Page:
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James Manheim
Allmusic.com, November 2009

The available selection of Clara Schumann’s songs has been increasing, which is all to the good; they reveal a composer whose thinking was closely connected with that of her husband, who had the talent to keep up with what he was doing, and whose musical language in the realm of the art song kept developing even as Robert turned away from the genre. This Naxos release takes an unusual approach: it is, essentially, a historically authentic performance of the songs. Swiss-German pianist Hedayet Djeddikar uses an 1828 Stein piano owned by Clara Schumann herself, and the accompaniments take on the subtle colors made possible by fortepiano performance. Djeddikar has an especially nice way with Schumann’s treatment of the upper register in the accompaniment, which adds a fantastic, melancholy, or playful note depending on the circumstances. Soprano Dorothea Craxton tries for an intimate vocal approach to match the piano and the charming sonic ambiance of the Schumannhaus in Zwickau.



Paul Orgel
Fanfare, July 2009

From the agitated opening song, “Er ist gekommen,” to the exhuberant Walzer with its funny keyboard interludes, Clara Schumann’s songs give real pleasure. They are somewhat modest in scope, but show considerable compositional range and even when some of the same texts are used, they aren’t derivative of her husband’s settings. Most important, Clara was a gifted composer of melodies and most of the songs have memorable ones. (Try the tender “Liebst du um Schoenheit” from the op. 12, or Beim Abschied.) The piano parts are resourceful and almost never repeat the same accompaniment pattern from song to song.

The six-octave Stein fortepiano used in the recording is the actual one that Clara’s father, Friedrich Wieck, bought for her in 1828. Hedayet Djeddikar’s shapely, characterful playing helps the performance, and hearing the composer’s original instrument’s gentle rumblings and tinkly upper register adds to the recording’s atmosphere.



John Boyer
American Record Guide, May 2009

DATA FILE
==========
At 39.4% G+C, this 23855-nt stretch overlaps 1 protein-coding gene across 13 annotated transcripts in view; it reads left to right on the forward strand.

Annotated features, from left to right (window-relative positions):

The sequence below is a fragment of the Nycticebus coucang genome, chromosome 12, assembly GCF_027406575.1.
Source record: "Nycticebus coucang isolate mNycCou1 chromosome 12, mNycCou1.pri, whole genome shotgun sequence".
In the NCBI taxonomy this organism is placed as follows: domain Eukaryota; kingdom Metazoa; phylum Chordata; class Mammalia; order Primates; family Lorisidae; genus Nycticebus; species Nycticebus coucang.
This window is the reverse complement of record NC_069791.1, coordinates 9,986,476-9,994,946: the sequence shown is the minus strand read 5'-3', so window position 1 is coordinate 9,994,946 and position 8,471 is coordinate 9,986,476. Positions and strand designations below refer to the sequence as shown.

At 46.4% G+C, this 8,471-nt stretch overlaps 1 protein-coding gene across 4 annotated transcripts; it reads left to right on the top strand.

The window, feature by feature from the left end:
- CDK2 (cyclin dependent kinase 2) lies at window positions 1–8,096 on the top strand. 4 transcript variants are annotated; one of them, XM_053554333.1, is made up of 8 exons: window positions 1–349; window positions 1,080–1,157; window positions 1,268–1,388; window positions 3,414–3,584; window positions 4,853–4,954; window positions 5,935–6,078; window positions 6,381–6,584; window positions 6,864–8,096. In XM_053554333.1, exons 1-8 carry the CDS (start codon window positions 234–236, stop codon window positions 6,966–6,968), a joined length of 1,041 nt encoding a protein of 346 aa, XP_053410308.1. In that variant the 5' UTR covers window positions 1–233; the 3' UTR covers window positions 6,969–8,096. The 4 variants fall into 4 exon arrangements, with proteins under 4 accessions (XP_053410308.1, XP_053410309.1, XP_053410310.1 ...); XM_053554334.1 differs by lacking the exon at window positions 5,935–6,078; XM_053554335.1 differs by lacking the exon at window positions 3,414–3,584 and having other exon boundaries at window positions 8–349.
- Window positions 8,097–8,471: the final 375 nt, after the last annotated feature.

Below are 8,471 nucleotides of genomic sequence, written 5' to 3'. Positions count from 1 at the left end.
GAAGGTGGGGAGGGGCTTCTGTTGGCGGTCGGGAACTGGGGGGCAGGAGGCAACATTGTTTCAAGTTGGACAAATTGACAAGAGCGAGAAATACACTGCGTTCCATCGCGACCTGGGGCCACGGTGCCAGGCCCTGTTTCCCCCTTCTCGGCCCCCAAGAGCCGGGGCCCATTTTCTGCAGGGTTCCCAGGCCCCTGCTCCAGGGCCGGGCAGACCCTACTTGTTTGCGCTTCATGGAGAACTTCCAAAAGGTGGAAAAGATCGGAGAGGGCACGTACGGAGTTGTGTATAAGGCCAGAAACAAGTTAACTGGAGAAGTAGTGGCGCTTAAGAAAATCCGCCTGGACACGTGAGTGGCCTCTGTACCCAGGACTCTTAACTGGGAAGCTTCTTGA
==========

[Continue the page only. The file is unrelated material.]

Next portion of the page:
Hedayet Djeddikar plays Clara Schumann’s 1828 Stein piano, a Viennese instrument encompassing six octaves. It has a very lovely sound, much more modern in tone color than the fortepianos of Beethoven’s era, but softer and less bright than a modern instrument. It’s the perfect piano for this repertory…



Göran Forsling
MusicWeb International, March 2009

This new Naxos seems promising since it also includes first versions of two of the songs from Op. 13. Moreover it was recorded in the Schumannhaus in Zwickau on Clara’s own fortepiano. A period performance in other words…There is no denying that Clara Schumann’s compositions should be taken seriously and there is a lot to admire and return to on this disc.



David Denton
David's Review Corner, January 2009

It was her father’s young piano student, Robert Schumann, that turned Clara Wieck’s life upside down, his presence in their household bringing love and turmoil in almost equal quantities. As a child prodigy Clara had made her first public appearance aged nine, and three years later was touring as a major concert artist, while at the same time continuing her piano, singing, violin and composition studies. As his piano student her father had allowed Schumann, nine years older than his daughter, to live with the Wiecks. The two youngsters fell in love and after a bitter legal battle, in which Friedrich Wieck vehemently opposed the marriage to his teenage daughter, the law intervened to allow the marriage. Though Robert wished to be seen to encourage her continued concert and composing career, in reality it was a position made almost impossible by having 8 children in 14 years. Yet she managed to write a few piano pieces and the songs that are contained on this disc. They show a very gifted person who in this genre could have rivalled her husband. Strangely after his death in 1856 she wrote no more, but returned to the concert stage, touring extensively almost until her death in 1896. The major works came in two groups gathered as Six Lieder opus 13 and opus 23, though her most famous pieces were the four to Ruckert poems, three of which Robert published with his own to form the Twelve Ruckert Songs. Thirteen unrelated songs complete the disc, the texts speaking of love and the sadness that love can often engender, each one showing Clara’s ready gift of creating attractive melody. Certainly Geheimes Flustern (Soft whispers) from 1854 and to words by Hermann Rollett, is one of the most gorgeous songs of that era. Always kind to the voice in the range and lyric flow, Clara’s piano background is evident in the beautifully crafted accompaniments. I came to know many of them some years ago in a mixed recital disc from Barbara Bonney and Vladimir Ashkenazy that is still unsurpassed. They are here performed by the German soprano, Dorothea Craxton, best known as the founder of the Immortal-Bach-Ensemble and a champion of music by women composers. She is partnered by Hedayet Djeddikar playing Clara Schumann’s magnificent fortepiano.






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3:05:29 AM, 2 August 2015
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